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In his first two films, both of which have played at the fest, Slovakian director Juraj Lehotsky shows signs of becoming another reliable figure. I have warm memories of his debut feature, Blind Loves, a fiction-documentary hybrid that played four years ago. That movie suggested the work of a cuddlier Ulrich Seidl, presenting several eccentric but otherwise well-adjusted blind people in theatrical tableaux and staged dream sequences. Blind Loves was a documentary that drew liberally from fiction filmmaking. Miracle, which screens tomorrow at 9:15 PM and on Tuesday at 8:15 PM, is a dramatic feature that draws liberally from documentary. In intimate, direct-cinema fashion, Lehotsky follows a delinquent teenage girl as she enters, then escapes a juvenile detention center. I shouldn't divulge what happens next—the narrative takes several unexpected turns in its 77 minutes, and Lehotsky's poker-faced direction makes them especially surprising.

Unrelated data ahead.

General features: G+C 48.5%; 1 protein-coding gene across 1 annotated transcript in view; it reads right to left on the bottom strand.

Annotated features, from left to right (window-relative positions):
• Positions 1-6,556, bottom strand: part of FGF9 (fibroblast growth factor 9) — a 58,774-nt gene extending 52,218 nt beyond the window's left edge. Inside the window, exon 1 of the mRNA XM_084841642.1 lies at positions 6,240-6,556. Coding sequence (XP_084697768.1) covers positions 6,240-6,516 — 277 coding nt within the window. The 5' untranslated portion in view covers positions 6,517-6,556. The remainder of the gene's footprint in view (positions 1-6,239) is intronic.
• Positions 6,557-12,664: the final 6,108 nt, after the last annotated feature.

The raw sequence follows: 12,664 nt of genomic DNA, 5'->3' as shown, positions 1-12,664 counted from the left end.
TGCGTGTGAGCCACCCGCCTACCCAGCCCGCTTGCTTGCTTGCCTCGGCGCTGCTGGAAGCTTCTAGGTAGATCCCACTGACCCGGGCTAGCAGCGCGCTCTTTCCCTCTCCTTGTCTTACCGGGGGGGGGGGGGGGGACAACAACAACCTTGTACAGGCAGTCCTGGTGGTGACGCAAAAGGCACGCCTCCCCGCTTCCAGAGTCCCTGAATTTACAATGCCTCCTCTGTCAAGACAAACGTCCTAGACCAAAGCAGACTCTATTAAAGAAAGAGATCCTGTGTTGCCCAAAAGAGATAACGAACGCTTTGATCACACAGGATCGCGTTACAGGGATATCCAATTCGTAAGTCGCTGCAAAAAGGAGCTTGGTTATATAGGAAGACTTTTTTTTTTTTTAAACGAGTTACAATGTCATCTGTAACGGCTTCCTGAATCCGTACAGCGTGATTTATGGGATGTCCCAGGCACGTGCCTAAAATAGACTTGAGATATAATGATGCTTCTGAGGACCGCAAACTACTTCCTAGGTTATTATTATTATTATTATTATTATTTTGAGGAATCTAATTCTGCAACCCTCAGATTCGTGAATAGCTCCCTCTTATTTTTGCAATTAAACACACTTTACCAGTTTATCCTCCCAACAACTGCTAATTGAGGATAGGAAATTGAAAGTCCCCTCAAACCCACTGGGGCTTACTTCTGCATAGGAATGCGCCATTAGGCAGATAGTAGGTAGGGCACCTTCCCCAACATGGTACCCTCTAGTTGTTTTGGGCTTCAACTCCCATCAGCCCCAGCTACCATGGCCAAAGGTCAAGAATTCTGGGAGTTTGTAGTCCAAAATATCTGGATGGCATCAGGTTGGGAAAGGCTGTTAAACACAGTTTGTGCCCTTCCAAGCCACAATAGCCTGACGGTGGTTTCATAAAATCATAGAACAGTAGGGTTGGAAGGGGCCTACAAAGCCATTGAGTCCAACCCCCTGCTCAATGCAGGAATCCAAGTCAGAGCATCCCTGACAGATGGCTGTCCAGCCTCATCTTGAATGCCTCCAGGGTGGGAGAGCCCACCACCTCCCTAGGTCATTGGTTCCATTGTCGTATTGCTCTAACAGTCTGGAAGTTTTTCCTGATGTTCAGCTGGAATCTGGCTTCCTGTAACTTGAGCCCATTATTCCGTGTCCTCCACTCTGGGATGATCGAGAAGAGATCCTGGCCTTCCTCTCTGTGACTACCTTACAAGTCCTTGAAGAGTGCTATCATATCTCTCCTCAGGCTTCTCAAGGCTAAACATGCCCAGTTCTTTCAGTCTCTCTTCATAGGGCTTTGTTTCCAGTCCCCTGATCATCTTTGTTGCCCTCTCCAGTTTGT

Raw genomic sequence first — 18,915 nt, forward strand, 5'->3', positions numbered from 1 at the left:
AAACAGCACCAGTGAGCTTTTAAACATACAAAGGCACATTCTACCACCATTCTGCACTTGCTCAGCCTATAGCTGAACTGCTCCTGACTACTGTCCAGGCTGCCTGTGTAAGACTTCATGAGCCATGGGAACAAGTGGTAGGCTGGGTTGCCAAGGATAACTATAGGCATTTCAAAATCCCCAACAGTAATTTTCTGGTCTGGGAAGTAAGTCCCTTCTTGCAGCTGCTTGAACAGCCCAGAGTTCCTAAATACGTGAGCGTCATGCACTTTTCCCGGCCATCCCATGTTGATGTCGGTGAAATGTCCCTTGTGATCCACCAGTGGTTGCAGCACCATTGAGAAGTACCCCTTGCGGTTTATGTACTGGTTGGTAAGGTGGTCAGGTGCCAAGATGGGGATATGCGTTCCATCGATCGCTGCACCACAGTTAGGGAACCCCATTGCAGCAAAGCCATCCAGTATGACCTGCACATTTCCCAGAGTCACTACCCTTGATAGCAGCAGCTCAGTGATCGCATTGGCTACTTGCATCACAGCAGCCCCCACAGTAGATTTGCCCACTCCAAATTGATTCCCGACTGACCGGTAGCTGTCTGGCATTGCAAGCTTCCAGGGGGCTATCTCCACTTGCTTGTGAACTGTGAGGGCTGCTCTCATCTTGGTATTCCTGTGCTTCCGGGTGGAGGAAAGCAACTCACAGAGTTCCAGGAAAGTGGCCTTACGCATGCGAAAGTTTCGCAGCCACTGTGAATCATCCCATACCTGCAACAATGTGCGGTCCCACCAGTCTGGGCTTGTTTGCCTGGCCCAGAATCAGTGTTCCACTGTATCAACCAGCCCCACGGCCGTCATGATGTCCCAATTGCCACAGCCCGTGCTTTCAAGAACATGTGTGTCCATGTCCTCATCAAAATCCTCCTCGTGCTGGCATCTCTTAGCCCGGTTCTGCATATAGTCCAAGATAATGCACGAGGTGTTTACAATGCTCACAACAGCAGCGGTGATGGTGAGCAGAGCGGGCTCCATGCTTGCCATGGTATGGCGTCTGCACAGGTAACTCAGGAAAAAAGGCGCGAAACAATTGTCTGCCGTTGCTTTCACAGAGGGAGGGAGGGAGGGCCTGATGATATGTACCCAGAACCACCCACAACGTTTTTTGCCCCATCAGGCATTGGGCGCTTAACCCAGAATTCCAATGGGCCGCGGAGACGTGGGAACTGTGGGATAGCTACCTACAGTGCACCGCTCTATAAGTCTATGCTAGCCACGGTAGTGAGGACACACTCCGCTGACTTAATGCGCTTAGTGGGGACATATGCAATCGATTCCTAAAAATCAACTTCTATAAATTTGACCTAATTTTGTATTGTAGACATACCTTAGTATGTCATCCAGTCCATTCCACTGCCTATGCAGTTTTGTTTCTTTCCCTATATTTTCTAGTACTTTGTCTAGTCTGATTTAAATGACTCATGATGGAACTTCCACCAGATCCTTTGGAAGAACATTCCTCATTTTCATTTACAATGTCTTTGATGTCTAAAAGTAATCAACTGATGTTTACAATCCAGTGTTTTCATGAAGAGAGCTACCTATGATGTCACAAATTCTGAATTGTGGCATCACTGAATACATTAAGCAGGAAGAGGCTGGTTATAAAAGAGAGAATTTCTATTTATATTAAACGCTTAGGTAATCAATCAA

Viewers familiar with contemporary European cinema might be reminded of the Dardenne brothers' Rosetta (1999), if not other, more recent films depicting the miseries of post-Communist eastern Europe (among them Seidl's Import/Export). Miracle doesn't surpass these points of reference, nor does it tarnish them. Owing perhaps to his background in documentary, Lehotsky is a skilled realist. No detail feels overstated or out of place, and the filmmakers grant special attention to how the shape of a room can influence the action that takes place within it (like the Romanian film Child's Pose, which also screens tomorrow night, Miracle gets lots of dramatic mileage out of cramped interiors). This is less sentimental than Blind Loves, but no less terse or observant.